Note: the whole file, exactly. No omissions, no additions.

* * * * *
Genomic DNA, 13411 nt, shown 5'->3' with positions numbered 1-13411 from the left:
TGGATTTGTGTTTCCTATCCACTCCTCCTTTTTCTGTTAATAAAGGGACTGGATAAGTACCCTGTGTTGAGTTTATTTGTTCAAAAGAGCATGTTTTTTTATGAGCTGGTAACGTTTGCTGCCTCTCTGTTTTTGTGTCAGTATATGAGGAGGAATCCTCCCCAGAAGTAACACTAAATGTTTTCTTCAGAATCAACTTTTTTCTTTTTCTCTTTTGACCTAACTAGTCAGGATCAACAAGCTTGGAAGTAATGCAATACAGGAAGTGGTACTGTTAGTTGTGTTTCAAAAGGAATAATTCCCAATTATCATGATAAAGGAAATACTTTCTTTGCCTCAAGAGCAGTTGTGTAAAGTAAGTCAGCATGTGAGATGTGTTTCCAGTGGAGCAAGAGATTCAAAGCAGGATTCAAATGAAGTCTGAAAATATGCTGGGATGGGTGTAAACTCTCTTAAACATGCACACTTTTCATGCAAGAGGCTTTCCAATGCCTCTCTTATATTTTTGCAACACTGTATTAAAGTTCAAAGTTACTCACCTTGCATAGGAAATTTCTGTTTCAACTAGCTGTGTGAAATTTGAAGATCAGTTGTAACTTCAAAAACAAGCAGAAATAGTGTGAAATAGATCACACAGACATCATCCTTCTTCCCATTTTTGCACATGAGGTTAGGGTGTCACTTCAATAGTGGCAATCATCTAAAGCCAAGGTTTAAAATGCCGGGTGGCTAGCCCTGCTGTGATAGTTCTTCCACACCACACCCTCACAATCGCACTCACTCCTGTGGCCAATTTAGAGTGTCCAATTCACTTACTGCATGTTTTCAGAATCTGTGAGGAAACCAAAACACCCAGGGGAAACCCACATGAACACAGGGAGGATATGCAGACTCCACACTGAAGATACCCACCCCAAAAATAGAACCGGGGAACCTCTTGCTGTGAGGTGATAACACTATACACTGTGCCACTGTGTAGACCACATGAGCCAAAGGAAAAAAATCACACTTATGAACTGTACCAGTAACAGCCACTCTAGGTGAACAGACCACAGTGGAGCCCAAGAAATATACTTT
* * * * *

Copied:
Genomic DNA, 13411 nt, shown 5'->3' with positions numbered 1-13411 from the left:
TGGATTTGTGTTTCCTATCCACTCCTCCTTTTTCTGTTAATAAAGGGACTGGATAAGTACCCTGTGTTGAGTTTATTTGTTCAAAAGAGCATGTTTTTTTATGAGCTGGTAACGTTTGCTGCCTCTCTGTTTTTGTGTCAGTATATGAGGAGGAATCCTCCCCAGAAGTAACACTAAATGTTTTCTTCAGAATCAACTTTTTTCTTTTTCTCTTTTGACCTAACTAGTCAGGATCAACAAGCTTGGAAGTAATGCAATACAGGAAGTGGTACTGTTAGTTGTGTTTCAAAAGGAATAATTCCCAATTATCATGATAAAGGAAATACTTTCTTTGCCTCAAGAGCAGTTGTGTAAAGTAAGTCAGCATGTGAGATGTGTTTCCAGTGGAGCAAGAGATTCAAAGCAGGATTCAAATGAAGTCTGAAAATATGCTGGGATGGGTGTAAACTCTCTTAAACATGCACACTTTTCATGCAAGAGGCTTTCCAATGCCTCTCTTATATTTTTGCAACACTGTATTAAAGTTCAAAGTTACTCACCTTGCATAGGAAATTTCTGTTTCAACTAGCTGTGTGAAATTTGAAGATCAGTTGTAACTTCAAAAACAAGCAGAAATAGTGTGAAATAGATCACACAGACATCATCCTTCTTCCCATTTTTGCACATGAGGTTAGGGTGTCACTTCAATAGTGGCAATCATCTAAAGCCAAGGTTTAAAATGCCGGGTGGCTAGCCCTGCTGTGATAGTTCTTCCACACCACACCCTCACAATCGCACTCACTCCTGTGGCCAATTTAGAGTGTCCAATTCACTTACTGCATGTTTTCAGAATCTGTGAGGAAACCAAAACACCCAGGGGAAACCCACATGAACACAGGGAGGATATGCAGACTCCACACTGAAGATACCCACCCCAAAAATAGAACCGGGGAACCTCTTGCTGTGAGGTGATAACACTATACACTGTGCCACTGTGTAGACCACATGAGCCAAAGGAAAAAAATCACACTTATGAACTGTACCAGTAACAGCCACTCTAGGTGAACAGACCACAGTGGAGCCCAAGAAATATACTTT